Is access the enemy of quality?
As higher education massification continues across much of the world, and as assumptions about the appropriate proportion of the population that should have a university degree change further, questions are also being asked about whether in such circumstances the traditional higher education quality can be maintained. Mostly these questions are prompted by two concerns: (i) that as higher education expands, the funding does not, and therefore the resources available for teaching each student decline; and (ii) that as more students are admitted, many will have inferior final school examination results and will drag down the general standard, with higher attrition rates and lower quality performance.
There are legitimate questions to be asked about the limits to massification: there may well be a point beyond which the growth in higher education participation is counter-productive. But on the other hand we cannot return to an era in which higher education was for the social (as distinct from the intellectual) elite, or in which the opportunity to develop their intellectual potential was denied to those from more modest backgrounds. Therefore, because access for the disadvantaged entails the need to provide greater support and closer individual attention, both the state and the universities need to put in place a proper framework in which students are prepared for higher education from an early age.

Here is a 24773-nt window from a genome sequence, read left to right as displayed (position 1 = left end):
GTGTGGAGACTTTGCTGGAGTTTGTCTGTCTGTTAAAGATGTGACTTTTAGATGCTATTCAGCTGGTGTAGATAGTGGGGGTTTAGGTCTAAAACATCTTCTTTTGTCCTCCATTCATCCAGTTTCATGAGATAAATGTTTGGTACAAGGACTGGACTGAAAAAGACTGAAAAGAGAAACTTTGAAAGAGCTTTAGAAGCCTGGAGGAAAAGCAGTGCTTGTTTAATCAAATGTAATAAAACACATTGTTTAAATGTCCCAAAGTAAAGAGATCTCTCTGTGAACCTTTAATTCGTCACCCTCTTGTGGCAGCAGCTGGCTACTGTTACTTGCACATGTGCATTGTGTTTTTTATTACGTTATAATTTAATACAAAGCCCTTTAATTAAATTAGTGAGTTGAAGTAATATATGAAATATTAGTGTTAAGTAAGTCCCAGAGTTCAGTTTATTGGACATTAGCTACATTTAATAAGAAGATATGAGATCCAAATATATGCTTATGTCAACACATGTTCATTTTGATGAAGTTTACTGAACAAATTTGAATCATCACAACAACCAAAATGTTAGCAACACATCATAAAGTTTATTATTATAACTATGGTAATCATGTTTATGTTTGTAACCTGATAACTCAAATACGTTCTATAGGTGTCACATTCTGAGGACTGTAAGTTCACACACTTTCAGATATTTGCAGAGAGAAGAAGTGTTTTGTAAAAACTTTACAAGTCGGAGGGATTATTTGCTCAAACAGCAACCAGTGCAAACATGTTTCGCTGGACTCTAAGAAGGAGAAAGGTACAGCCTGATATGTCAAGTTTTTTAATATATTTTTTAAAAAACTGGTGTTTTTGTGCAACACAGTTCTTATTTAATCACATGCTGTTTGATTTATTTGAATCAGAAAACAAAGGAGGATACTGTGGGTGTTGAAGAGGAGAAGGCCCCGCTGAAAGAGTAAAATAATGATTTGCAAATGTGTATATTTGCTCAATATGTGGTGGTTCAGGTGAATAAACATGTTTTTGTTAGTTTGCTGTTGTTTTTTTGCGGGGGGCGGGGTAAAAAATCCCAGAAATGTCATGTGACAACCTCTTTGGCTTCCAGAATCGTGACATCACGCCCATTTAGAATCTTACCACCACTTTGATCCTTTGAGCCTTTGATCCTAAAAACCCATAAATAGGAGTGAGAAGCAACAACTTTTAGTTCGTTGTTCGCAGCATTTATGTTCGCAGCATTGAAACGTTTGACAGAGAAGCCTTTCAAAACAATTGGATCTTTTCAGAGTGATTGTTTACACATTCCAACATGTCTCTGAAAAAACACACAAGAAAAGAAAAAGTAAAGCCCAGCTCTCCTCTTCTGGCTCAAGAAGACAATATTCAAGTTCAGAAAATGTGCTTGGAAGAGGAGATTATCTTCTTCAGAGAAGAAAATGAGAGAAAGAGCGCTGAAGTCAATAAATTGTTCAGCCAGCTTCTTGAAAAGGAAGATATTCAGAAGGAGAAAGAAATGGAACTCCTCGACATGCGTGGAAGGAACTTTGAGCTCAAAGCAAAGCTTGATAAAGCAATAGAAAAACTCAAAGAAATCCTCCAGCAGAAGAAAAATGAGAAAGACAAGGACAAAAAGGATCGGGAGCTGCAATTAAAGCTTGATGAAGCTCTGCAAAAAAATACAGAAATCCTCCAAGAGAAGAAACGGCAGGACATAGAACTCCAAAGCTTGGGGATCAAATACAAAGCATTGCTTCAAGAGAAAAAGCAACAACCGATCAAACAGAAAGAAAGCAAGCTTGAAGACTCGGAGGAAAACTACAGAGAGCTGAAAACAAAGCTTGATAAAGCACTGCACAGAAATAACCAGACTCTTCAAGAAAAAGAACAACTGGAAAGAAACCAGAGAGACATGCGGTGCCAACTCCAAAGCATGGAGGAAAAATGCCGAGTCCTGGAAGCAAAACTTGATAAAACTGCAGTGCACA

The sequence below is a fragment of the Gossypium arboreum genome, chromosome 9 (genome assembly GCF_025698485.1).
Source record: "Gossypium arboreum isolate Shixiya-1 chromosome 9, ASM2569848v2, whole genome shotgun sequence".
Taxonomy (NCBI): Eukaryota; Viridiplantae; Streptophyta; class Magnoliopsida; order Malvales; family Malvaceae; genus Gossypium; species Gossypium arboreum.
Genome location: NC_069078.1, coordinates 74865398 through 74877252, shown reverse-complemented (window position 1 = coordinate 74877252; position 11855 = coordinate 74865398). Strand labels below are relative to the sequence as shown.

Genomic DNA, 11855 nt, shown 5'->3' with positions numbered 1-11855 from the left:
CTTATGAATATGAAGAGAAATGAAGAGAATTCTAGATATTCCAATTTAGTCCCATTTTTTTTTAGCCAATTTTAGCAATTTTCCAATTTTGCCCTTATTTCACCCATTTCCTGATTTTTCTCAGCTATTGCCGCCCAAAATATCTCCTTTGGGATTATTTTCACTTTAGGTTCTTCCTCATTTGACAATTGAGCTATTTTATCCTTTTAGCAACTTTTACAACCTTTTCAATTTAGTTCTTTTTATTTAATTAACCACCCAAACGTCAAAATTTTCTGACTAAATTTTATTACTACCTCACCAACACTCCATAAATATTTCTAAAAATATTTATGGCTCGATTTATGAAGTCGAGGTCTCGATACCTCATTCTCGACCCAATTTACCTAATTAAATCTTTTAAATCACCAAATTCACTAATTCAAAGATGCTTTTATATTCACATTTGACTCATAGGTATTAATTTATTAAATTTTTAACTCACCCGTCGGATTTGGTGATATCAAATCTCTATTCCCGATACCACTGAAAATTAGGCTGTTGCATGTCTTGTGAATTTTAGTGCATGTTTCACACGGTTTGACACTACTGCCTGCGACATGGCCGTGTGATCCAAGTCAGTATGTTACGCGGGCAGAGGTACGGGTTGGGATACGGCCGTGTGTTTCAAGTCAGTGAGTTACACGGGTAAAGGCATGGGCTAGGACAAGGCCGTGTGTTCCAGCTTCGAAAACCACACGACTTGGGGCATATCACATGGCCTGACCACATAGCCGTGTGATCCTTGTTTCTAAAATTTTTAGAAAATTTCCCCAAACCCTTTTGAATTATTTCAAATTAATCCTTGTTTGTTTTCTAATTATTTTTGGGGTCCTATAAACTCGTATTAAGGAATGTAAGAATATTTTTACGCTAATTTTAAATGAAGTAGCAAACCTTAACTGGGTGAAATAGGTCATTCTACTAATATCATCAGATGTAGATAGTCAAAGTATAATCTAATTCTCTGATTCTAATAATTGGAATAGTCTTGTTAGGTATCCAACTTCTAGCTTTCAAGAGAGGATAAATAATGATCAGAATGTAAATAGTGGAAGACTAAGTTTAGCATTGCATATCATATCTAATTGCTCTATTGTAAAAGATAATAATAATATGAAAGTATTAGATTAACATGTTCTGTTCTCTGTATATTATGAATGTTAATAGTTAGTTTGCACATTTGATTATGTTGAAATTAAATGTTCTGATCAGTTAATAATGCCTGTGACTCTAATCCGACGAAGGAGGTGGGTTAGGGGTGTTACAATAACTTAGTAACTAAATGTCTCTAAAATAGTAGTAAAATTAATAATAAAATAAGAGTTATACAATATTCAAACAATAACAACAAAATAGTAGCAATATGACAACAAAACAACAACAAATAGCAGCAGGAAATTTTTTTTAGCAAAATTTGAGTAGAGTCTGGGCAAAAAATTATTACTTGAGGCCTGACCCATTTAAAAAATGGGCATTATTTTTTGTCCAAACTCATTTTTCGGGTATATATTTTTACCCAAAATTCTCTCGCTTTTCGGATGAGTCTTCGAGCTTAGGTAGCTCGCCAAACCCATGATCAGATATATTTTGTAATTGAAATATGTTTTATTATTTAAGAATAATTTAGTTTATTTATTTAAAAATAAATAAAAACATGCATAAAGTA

If access programmes are well run, the evidence is that access students neither damage quality nor are prone to higher attrition rates. This was in particular our experience in Dublin City University.
Access requires resources, but much more importantly, access requires a different approach to schooling young people with intellectual potential. It requires a national plan that goes beyond setting access targets, and beyond asking universities to address access for 17 or 18-year-olds who are unprepared for this development. In most developed countries we are still a long way away from doing this right.higher education comment below, or link to this permanent URL from your own site.